Strengthening rules for limited partnerships (LPs), a type of business structure the Star exposed in January 2017. The Canada Papers investigation showed how LPs are prone to abuse by foreigners who wish to “snow wash” their money through Canada.

New rules will “prevent taxpayers from obtaining unintended tax advantages through the use of complex partnership structures,” the budget states.

Cracking down on tax-free corporate distributions to foreigners, a method used to play Canada’s tax rules off those in other countries to evade paying taxes in either place. In the Canada Papers series, the Star detailed how a Quebec numbered company used this techniqueto hide at least $3.1 million (U.S.) from three South American governments.

New measures will “prevent unintended, tax-free distributions by Canadian corporations to non-resident shareholders through the use of certain transactions involving partnerships and trusts,” the budget states.

Increasing ownership transparency for numbered companies and shell corporations, which have been permitted to carry out large transactions without disclosing their owners. The Star has reported extensively on how transparency would allow tax authorities and law enforcement to determine the real people behind paper businesses that launder money and evade tax.

The budget commits the government to amending the Canada Business Corporations Act “to strengthen the availability of beneficial ownership information.”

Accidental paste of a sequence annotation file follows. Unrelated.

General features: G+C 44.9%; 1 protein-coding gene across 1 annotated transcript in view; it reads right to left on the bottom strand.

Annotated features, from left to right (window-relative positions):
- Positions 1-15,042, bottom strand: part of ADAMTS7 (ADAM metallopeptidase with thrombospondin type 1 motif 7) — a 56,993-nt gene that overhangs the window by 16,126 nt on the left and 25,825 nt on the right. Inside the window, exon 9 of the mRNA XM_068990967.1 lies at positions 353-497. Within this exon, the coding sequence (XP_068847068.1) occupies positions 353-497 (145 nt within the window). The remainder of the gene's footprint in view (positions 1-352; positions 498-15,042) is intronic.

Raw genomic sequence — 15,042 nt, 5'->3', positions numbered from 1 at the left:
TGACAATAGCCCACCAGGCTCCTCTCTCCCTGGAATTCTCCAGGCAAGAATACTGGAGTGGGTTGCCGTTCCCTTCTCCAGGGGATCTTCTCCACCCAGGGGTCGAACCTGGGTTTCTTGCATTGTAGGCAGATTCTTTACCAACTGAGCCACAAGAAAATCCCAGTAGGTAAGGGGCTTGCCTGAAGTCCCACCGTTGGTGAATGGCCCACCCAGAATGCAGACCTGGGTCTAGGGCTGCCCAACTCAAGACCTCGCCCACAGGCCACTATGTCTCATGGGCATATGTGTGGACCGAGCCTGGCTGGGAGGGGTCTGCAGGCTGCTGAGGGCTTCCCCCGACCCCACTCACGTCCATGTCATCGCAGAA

The budget also clarified Ottawa’s plan to clamp down on investment income through private corporations. This reform, first revealed by the Star last July, sparked a fierce backlash among small business owners. New details specify that the changes would only target “wealthy corporate owners (who) can gain significant tax advantages by holding corporate income inside their corporation for personal savings purposes.”

The new rules would cap the amount of investment income that is taxed at the small business rate at $50,000 per year. Higher taxes would only affect 50,000 small corporations, 90 per cent of which are owned by the richest 1 per cent of people in Canada.

“Tax evasion and tax avoidance has a serious financial cost for the Government and all taxpayers. By cracking down on tax evasion, particularly abroad, our Government can ensure that it has the money needed to deliver programs that help the middle class and people working hard to join it,” the budget document states.

The fact that the budget includes an entire chapter of tax fairness “shows we’ve managed to make tax fairness a key political issue and they’re feeling pressure to make progress on this,” said Dennis Howlett, executive director of Canadians for Tax Fairness.

He applauded many of the reforms, including a commitment to crack down on banks and an increase to the enforcement budget at the Canada Revenue Agency. But Howlett also noted the lack of figures quantifying how much tax will be recouped.

“This is a big problem. The question is: How much of that problem is this going to fix?”

James Cohen, the director of policy at Transparency International Canada said he is encouraged by the crackdown on private trust funds.

“The government recognizes the problem that opaqueness around trusts creates,” Cohen said. “I’m encouraged by this first attempt to create transparency and accountability around the use of trusts, to make sure they’re used legally and to discourage their use for illegal ends.”

The budget did not break down expected tax revenue increases from each measure, but stated that increased compliance would result in an additional $354 million over five years. The private corporation reforms are expected to raise $925 million per year by 2022.

https://www.thestar.com/news/canada/2018/02/28/ottawa-promises-to-close-loopholes-that-let-big-banks-avoid-billions-in-taxes.html